Race, Sexuality & The Kardashian "Phenomenon"

Why are the Kardashians so popular? And what's with the black guys?

Those are questions raised in pieces by Harriet Ryan and Adam Tschorn in today's LA Times and Yolanda Young on The Huffington Post yesterday.

The Kardashian sisters' late father, a lawyer, helped O.J. Simpson win acquittal; Kim hung out with Paris Hilton and was featured in a graphic sex tape. Not exactly major achievements. Cut to: Two TV shows, a fragrance, and a clothing line. KimKardashian.com is the world's most popular official celebrity website. Plus, somehow, as Ryan and Tschorn note, Kim, Khloe and Kourtney are attractive to both men and women — a rare feat of marketing. Ryan and Tschorn claim the sisters' popularity "comes despite the fact that the sisters lack the talents that traditionally lead to superstardom and, some believe, partly because of it." The idea is that young women relate to them, because their fame seems attainable, and because they're curvy, yet talk about working out and diets — so down to earth! Former Star editor Bonnie Fuller, actually claims that the girls are wholesome:

"It's a modern-type of wholesome. We're living in a very different world now. Sarah Palin's daughter has a child out of wedlock… Despite everything that has gone on with them, they come across as a very tight-knit family, and that appeals to women."

But Yolanda Young takes issue with the sisters, writing:

When George Lopez asked Kim and Khloe, "What's up with ya'll and the black guys?" he was likely hinting at the notion that the Kardashian sisters play up their partners' sexuality in an effort to play up the black man as stud persona. Historically though, white women, who have sought to use black men in this manner, have done so privately, perhaps taking a trip to the Caribbean or hosting a discreet Mandingo Sex Party. By contrast, the sisters have publicly professed love for and, in the case of Kim, had sex with, their black paramours, even though doing so carries a stigma, perhaps making them, in certain circles, less desirable mates.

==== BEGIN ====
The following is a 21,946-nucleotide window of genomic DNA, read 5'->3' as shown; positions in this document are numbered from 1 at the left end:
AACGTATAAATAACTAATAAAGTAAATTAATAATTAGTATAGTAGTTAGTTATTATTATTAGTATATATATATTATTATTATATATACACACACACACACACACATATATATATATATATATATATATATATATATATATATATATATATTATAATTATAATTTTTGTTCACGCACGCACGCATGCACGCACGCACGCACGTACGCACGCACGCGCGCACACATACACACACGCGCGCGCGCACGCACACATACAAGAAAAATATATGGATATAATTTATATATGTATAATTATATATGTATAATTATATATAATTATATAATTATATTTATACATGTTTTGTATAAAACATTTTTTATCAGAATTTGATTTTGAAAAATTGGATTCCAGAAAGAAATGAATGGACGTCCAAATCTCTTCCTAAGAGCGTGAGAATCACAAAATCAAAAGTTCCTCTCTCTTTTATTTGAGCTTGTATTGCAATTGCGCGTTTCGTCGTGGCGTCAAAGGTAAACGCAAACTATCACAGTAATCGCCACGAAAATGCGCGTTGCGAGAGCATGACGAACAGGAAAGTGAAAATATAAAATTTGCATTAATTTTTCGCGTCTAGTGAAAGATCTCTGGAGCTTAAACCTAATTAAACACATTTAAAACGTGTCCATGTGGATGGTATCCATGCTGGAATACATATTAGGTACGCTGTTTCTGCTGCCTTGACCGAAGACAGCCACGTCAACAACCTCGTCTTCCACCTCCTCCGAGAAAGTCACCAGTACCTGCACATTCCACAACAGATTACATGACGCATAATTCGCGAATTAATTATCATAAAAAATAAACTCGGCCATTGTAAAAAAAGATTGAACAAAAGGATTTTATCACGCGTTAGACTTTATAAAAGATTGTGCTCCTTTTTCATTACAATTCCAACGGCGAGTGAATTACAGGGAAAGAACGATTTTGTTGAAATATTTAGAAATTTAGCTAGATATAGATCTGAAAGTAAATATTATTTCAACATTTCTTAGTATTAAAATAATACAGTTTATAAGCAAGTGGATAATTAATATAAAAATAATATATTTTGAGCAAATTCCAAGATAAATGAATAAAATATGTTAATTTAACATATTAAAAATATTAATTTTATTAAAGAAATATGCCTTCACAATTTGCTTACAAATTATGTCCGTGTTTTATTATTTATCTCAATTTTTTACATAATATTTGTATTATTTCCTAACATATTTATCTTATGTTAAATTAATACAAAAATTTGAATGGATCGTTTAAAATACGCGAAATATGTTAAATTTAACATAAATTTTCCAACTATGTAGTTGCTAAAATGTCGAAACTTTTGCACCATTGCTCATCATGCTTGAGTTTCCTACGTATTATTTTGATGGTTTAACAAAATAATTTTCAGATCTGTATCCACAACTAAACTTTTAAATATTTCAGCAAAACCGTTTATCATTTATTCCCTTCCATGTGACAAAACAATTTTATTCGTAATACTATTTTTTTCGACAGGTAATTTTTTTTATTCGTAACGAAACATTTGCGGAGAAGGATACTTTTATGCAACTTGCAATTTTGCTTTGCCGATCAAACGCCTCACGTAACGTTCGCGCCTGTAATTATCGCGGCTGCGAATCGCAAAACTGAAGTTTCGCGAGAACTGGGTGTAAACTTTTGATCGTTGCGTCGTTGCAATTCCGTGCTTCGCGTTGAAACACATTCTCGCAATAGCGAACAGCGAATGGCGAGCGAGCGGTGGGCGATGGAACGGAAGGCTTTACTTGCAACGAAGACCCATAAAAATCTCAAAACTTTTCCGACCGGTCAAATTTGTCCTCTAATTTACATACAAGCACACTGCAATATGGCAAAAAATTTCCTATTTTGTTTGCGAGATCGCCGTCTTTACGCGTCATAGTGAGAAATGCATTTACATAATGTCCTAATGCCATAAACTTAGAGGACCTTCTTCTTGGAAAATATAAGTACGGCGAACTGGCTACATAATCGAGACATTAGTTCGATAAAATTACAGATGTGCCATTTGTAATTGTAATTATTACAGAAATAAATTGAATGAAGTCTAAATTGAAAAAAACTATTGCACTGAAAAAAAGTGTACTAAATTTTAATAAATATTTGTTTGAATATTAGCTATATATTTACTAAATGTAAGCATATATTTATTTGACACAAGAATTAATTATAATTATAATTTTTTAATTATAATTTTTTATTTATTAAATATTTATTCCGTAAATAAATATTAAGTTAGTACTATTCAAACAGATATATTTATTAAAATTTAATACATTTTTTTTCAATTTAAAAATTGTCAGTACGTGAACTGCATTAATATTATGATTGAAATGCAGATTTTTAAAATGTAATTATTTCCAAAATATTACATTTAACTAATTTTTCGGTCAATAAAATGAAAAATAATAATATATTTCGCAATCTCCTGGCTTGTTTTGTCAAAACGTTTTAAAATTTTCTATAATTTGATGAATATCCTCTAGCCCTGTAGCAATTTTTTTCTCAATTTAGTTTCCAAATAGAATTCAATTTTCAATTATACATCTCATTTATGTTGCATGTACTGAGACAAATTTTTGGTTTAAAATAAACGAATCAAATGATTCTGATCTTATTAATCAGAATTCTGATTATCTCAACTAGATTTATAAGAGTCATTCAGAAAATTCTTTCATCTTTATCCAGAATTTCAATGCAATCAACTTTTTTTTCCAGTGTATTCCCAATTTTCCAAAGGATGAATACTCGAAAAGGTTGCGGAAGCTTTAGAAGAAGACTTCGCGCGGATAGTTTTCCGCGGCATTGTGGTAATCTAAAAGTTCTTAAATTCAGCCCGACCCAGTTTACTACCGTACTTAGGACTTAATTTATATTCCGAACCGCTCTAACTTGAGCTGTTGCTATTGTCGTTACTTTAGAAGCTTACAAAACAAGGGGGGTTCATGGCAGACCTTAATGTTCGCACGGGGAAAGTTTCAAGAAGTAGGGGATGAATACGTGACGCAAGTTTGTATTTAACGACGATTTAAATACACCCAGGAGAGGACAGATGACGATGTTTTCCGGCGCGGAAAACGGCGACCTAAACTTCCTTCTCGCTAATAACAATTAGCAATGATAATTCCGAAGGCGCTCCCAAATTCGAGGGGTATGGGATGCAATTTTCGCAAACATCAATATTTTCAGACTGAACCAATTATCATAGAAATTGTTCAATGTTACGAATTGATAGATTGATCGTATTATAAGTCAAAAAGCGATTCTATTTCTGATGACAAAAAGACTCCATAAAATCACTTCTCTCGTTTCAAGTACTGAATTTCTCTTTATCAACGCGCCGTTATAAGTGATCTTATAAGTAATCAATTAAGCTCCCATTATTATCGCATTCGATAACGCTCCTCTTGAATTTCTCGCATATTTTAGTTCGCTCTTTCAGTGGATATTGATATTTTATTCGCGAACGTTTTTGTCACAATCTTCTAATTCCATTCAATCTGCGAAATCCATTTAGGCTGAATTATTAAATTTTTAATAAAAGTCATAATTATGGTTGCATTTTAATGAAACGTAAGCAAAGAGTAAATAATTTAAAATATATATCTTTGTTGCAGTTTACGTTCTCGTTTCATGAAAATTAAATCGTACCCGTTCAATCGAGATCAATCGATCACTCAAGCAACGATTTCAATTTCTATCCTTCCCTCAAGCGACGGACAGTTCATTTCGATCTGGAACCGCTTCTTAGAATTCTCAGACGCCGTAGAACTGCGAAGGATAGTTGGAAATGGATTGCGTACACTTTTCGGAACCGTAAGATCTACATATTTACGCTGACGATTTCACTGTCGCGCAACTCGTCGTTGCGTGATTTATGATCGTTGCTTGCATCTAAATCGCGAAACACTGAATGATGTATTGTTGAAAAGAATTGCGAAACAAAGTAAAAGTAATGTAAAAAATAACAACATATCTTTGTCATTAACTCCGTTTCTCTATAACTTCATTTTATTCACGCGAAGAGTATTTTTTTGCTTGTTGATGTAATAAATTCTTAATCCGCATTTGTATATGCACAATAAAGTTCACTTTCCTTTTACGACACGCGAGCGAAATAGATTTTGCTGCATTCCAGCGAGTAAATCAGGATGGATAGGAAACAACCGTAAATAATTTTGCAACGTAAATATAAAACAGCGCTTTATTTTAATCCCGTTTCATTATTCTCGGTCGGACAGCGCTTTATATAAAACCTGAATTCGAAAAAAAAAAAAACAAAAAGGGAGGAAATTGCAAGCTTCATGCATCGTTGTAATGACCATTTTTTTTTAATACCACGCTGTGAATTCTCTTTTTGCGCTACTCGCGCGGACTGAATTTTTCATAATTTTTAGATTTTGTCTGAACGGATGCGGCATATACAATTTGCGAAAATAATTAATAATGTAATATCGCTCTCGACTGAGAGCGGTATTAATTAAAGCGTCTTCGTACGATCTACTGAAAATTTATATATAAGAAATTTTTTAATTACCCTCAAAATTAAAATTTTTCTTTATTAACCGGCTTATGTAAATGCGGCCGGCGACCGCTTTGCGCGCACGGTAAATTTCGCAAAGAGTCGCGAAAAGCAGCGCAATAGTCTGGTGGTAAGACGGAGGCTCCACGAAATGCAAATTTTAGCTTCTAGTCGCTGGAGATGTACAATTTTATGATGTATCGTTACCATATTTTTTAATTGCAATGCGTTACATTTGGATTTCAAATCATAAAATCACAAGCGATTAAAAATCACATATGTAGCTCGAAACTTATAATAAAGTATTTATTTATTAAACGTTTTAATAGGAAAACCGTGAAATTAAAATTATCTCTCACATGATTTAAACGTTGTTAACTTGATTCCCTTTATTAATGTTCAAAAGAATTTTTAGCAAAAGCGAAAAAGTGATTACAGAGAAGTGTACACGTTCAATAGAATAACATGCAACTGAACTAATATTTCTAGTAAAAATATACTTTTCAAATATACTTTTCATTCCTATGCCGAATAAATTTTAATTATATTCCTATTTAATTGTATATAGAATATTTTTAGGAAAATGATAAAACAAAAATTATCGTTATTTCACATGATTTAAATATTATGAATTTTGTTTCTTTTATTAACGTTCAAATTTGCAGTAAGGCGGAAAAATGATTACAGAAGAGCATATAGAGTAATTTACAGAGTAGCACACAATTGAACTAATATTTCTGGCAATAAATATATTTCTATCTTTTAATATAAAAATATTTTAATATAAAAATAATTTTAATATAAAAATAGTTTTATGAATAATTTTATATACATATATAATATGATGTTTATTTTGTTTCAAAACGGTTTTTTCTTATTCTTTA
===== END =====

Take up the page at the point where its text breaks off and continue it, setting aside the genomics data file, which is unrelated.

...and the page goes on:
And:

It is highly offensive to some that women who've been labeled unattractive, dumb, reckless and whorish — death knells to black women — managed to land black men who could score them invitations to the White House.

The "who are these white women taking the good black men" argument is interesting when you consider that to some people, the Kardashians are not, technically, white. It's impossible to properly discuss the ethnic groups of Eurasia here, but there was a very recent time that being Armenian meant being subject to genocide. In a world of Anglo-Saxon dominance, Armenians can be categorized as "other." (Young writes, "I've heard black women snipe that Kim and Khloe date black men because white men don't want them.")

Young does have a point, though — the Kardashians seem to be getting away with things not many celebs can. Is it their involvement in social media — websites, Twitter, etc? Is it the complete lack of lofty ideals some actresses or singers have? Do they represent the kind of giddy party girl men want to hang out with and women wish they could be?

It can't be denied that physically, the Kardashian sisters have a very obvious appeal: With their dark hair and curves, they're a refreshing alternative to the standard super-skinny Hollywood blonde. Personality-wise, they're funny, friendly and admittedly not perfect, so it seems that the "mystery" of why they have such a following really isn't a mystery: Pretty, nice, rich girls who know the right people and go to the right parties are always popular, right?

The Kardashian Phenomenon [LA Times]
What Black Women Could Learn From the Kardashians [HuffPo]